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Voxeljet fiscal year 2018 revenues grow by 12% after strong Q4

It's time to move beyond the niche

It is known that the stock market does not necessarily follow “real industry” trends. Voxeljet is no exception. After overcoming startup challenges, the German large format binder jetting company has been growing steadily, with voxeljet fiscal year 2018 closing at +12.2% and some $26 million in generated sales, after a +40% q4). It may not seem like that much (but you should try selling 26 million worth of 3D printers and 3D printing services) and certainly does not seem like much to Wall Street analysts, with voxeljet stock now steadily trading near its historical minimum of $2.

“We had a very strong fourth quarter both financially and strategically, implementing several long-term drivers,” commented Dr. Ingo Ederer, Chief Executive Officer of voxeljet. “Our business continues to perform well, reaching 40% year-over-year growth during the fourth quarter. We had significant new customer wins both domestically and internationally. In fact, we have sold more printers this quarter than in any quarter before. We are thrilled with our momentum through the launch of VJET X and remain on the offense, identifying and attacking opportunities to elevate our game, build on our momentum with new product launches and ensure that we deliver sustainable, profitable, capital-efficient growth over the long term.”

Building beyond

In fact, voxeljet seems to be doing everything right. The company has a clear vision for its future with its HSS fast polymer powder bed fusion printing technology. Its sand binder jetting technology for casting, unlike many other ones targeting direct 3D printing production only, actually can provide significant benefits in the short to medium term, streamlining current casting processes while enabling the production of better, geometrically optimized parts.

The only criticism that can be moved to voxeljet is its current inability (to use a euphemism) to effectively communicate these capabilities beyond the tight niche of its current clients, which are mostly foundries looking at AM with some skepticism (to use another euphemism). The automotive industry is great, however voxeljet also needs to more aggressively target creative companies (like Sandhelden for example, we love what these guys do) who can imagine new and innovative applications for its technologies and – more importantly – can help the company move beyond its core business (at least until more foundries fully understand the benefits of 3D printing). In order to do this it should progressively differentiate its marketing investment strategy, moving away form the traditional media it currently favors toward new media.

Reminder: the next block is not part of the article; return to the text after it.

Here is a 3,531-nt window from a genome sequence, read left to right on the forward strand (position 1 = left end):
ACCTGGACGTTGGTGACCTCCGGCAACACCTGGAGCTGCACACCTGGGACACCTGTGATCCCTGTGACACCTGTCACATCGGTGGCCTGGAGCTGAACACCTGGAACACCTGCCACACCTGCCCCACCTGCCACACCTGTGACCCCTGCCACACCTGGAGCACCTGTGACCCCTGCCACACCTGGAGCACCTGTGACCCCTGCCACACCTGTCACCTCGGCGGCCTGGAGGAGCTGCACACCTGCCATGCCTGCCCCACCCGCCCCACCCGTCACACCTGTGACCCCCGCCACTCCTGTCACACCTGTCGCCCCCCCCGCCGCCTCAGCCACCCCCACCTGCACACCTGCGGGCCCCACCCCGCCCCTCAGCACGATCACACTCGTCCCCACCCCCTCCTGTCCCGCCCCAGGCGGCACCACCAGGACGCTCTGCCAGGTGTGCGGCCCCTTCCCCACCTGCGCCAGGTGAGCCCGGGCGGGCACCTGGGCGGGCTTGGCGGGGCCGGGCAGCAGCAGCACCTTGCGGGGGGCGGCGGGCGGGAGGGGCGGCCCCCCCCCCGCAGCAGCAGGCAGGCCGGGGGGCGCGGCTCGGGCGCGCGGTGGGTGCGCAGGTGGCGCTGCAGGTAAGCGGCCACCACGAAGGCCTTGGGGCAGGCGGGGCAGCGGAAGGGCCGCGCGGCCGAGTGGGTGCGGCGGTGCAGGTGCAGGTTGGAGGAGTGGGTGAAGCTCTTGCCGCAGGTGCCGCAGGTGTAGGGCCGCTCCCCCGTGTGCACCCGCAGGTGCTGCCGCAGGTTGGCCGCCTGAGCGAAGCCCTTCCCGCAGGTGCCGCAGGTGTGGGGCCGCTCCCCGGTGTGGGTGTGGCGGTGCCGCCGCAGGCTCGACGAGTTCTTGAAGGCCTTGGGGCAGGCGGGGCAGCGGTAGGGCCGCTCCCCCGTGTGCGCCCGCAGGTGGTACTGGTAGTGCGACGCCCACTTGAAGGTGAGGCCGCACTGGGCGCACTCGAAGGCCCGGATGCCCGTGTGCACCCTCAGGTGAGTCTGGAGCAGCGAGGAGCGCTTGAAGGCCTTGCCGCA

Putting the money where your printers are

This kind of activity, if carried out effectively and for a sufficiently long period of time, would probably help Wall Street analysts understand that voxeljet is not a company destined to grow by low double digits year in and year out but that it has potential for exponential growth, by concurrently entering a multiplicity of new manufacturing segments. Or it could continue to build safely, investing only on technology and channel expansion. At leastn until someone bigger and more powerful comes along and decides to go all in.

Research and development expenses increased to €6.3 million for the year ended December 31, 2018 from €5.5 million in the same period in 2017, an increase of 14.6%. This was mainly due to higher labor costs related to salary increases and higher headcount as well as higher consumption of materials to support existing and future research and development projects. Other operating expenses for the year ended December 31, 2018 were €751,000 compared to €1.8 million in the prior year period. Although this is mainly due to lower losses from foreign currency translations, I presume this also includes marketing expenses… which would thus amount to a bit over 1/10 of R&D.

The point of the matter is: why spend on R&D if no one knows about it?

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Davide Sher

Since 2002, Davide has built up extensive experience as both a technology journalist and communications consultant. Born in Milan, Italy, he spent 12 years in the United States, where he received his undergraduate degree. Specializing in covering the AM industry, he founded London-based 3D Printing Business Media Ltd. (now 3dpbm) which operates in marketing, editorial and market analysys&consultancy services for the additive manufacturing industry. 3dpbm publishes 3D Printing Business Directory, the largest global directory of companies related to 3DP, as well as several editorial websites, including 3D Printing Media Network and Replicatore. Since 2016 he is also a Senior Analyst for leading US-based firm SmarTech Analysis focusing on the additive manufacturing industry and relative vertical markets.

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